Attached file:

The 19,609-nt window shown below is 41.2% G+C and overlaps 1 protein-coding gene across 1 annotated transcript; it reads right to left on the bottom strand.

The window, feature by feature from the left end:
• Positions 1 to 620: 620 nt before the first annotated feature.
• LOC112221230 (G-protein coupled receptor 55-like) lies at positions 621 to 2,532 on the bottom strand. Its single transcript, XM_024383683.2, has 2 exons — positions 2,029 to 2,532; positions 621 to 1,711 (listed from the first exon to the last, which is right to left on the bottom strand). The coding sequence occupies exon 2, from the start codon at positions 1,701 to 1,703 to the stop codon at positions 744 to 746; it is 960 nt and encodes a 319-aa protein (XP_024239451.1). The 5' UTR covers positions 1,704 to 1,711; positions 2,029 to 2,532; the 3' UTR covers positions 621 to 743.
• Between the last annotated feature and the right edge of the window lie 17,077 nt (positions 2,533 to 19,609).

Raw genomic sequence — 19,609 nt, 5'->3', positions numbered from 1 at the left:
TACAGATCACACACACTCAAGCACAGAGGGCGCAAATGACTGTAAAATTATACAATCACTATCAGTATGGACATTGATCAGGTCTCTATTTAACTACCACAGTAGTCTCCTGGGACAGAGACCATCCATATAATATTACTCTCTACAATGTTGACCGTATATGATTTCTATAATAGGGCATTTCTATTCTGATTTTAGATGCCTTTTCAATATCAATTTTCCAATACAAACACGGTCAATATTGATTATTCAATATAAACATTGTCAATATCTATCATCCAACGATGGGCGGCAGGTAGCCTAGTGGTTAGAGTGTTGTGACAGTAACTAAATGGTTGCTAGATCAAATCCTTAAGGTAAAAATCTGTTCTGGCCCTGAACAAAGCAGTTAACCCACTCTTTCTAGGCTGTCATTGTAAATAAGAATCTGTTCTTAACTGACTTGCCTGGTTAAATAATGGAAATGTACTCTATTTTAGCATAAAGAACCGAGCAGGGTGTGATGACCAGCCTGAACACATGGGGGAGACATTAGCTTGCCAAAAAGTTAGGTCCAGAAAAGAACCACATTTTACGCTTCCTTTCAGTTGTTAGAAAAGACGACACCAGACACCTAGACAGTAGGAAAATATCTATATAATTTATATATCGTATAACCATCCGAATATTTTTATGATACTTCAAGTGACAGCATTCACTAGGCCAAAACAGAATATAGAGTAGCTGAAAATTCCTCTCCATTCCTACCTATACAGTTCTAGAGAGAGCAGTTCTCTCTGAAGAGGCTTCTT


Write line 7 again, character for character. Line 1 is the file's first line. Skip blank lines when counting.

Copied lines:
TACAGATCACACACACTCAAGCACAGAGGGCGCAAATGACTGTAAAATTATACAATCACTATCAGTATGGACATTGATCAGGTCTCTATTTAACTACCACAGTAGTCTCCTGGGACAGAGACCATCCATATAATATTACTCTCTACAATGTTGACCGTATATGATTTCTATAATAGGGCATTTCTATTCTGATTTTAGATGCCTTTTCAATATCAATTTTCCAATACAAACACGGTCAATATTGATTATTCAATATAAACATTGTCAATATCTATCATCCAACGATGGGCGGCAGGTAGCCTAGTGGTTAGAGTGTTGTGACAGTAACTAAATGGTTGCTAGATCAAATCCTTAAGGTAAAAATCTGTTCTGGCCCTGAACAAAGCAGTTAACCCACTCTTTCTAGGCTGTCATTGTAAATAAGAATCTGTTCTTAACTGACTTGCCTGGTTAAATAATGGAAATGTACTCTATTTTAGCATAAAGAACCGAGCAGGGTGTGATGACCAGCCTGAACACATGGGGGAGACATTAGCTTGCCAAAAAGTTAGGTCCAGAAAAGAACCACATTTTACGCTTCCTTTCAGTTGTTAGAAAAGACGACACCAGACACCTAGACAGTAGGAAAATATCTATATAATTTATATATCGTATAACCATCCGAATATTTTTATGATACTTCAAGTGACAGCATTCACTAGGCCAAAACAGAATATAGAGTAGCTGAAAATTCCTCTCCATTCCTACCTATACAGTTCTAGAGAGAGCAGTTCTCTCTGAAGAGGCTTCTT